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Greenhouses produce steady income for Chinese villagers

With seven greenhouses producing fruit and vegetables, Gao Houfeng no longer worries about food. Gao and his family moved to Liuhu town, Yumen city, Gansu province, from their hometown in Huining in 1998, seeking a better area with irrigated land to grow crops to make a living. "The Huining region was too arid to grow crops. We couldn't even get enough food to eat," the 50-year-old said.

Despite irrigated agricultural land, Liuhu was rather desolate in the 1990s. As one of the first batch of 80 people to move there, Gao built a house with materials offered by the local government, including steel beams, bamboo poles and straw. His family was also offered a small piece of land-less than 667 square meters per capita-to grow wheat in front of the house.

Residents had to go to other towns to buy rice, noodles and vegetables, which required a round-trip walk of up to five hours, Gao said. Life has become better since 2013, when the town started to grow plants in environmentally controlled regions through greenhouse farming.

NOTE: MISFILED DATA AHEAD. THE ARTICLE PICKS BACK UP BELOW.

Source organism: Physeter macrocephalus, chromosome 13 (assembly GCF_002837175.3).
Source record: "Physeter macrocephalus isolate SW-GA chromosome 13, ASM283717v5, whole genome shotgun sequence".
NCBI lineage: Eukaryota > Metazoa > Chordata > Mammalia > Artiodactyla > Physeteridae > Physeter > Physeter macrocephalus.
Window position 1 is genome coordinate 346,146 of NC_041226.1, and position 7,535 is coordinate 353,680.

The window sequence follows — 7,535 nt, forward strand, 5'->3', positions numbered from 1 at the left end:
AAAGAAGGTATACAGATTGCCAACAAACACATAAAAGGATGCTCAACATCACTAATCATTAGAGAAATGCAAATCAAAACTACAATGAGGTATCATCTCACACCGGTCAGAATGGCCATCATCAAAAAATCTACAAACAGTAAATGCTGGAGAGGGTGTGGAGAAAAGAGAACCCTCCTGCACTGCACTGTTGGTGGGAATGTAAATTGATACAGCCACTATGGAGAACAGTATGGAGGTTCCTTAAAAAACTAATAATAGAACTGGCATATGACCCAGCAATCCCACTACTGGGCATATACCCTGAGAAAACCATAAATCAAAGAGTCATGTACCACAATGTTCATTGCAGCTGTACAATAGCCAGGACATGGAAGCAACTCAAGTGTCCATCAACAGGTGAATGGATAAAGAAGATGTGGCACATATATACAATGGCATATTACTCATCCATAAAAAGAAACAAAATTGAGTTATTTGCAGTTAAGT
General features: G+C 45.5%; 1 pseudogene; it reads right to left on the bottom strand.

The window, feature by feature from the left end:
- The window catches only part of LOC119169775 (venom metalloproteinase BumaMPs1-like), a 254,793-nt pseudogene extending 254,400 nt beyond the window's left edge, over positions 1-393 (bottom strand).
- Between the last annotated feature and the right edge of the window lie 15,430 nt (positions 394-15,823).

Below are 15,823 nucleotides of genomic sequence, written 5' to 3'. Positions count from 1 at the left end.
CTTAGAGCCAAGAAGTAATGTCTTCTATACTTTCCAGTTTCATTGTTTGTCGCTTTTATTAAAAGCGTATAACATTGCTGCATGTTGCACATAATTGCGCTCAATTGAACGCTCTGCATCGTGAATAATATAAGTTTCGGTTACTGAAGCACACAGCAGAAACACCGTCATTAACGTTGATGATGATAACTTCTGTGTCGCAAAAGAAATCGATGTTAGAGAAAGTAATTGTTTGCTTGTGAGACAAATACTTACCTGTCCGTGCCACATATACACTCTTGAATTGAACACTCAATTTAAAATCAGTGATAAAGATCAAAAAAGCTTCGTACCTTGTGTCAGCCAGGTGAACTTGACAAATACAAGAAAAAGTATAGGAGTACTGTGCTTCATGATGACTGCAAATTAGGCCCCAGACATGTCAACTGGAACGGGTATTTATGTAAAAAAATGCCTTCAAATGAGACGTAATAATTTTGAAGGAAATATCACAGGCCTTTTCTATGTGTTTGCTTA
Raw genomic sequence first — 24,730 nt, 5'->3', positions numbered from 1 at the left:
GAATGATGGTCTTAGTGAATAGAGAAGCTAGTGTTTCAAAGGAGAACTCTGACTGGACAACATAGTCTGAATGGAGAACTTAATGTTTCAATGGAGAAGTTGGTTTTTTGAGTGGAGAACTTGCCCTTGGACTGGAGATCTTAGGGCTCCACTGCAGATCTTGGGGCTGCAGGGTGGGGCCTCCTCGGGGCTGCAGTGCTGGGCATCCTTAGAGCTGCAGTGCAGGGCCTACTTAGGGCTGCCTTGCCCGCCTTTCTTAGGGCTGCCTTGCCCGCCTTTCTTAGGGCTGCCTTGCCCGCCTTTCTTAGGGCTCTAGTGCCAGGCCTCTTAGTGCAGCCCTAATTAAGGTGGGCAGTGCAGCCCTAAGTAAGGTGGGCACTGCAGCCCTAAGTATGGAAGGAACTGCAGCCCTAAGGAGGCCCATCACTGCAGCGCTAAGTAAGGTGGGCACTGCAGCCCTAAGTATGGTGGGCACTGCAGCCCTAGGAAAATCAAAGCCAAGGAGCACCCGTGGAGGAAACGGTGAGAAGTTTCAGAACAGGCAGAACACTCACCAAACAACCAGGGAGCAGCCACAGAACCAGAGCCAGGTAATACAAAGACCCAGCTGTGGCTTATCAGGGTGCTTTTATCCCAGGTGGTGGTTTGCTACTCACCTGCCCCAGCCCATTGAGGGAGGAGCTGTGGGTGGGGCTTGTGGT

"At the beginning, we built ordinary greenhouses. The government provided steel frames, plastic film, technical guidance and greenhouse construction for free. I only spent some 6,000 yuan ($860) building six 80-meter greenhouses to grow tomatoes, watermelons and peppers," said Gao, who is also deputy secretary of the Party branch in Fumin village.

"Surprisingly, I had a good harvest that year and the quality of life immediately improved. My success encouraged many others to do the same and learn to operate greenhouses."


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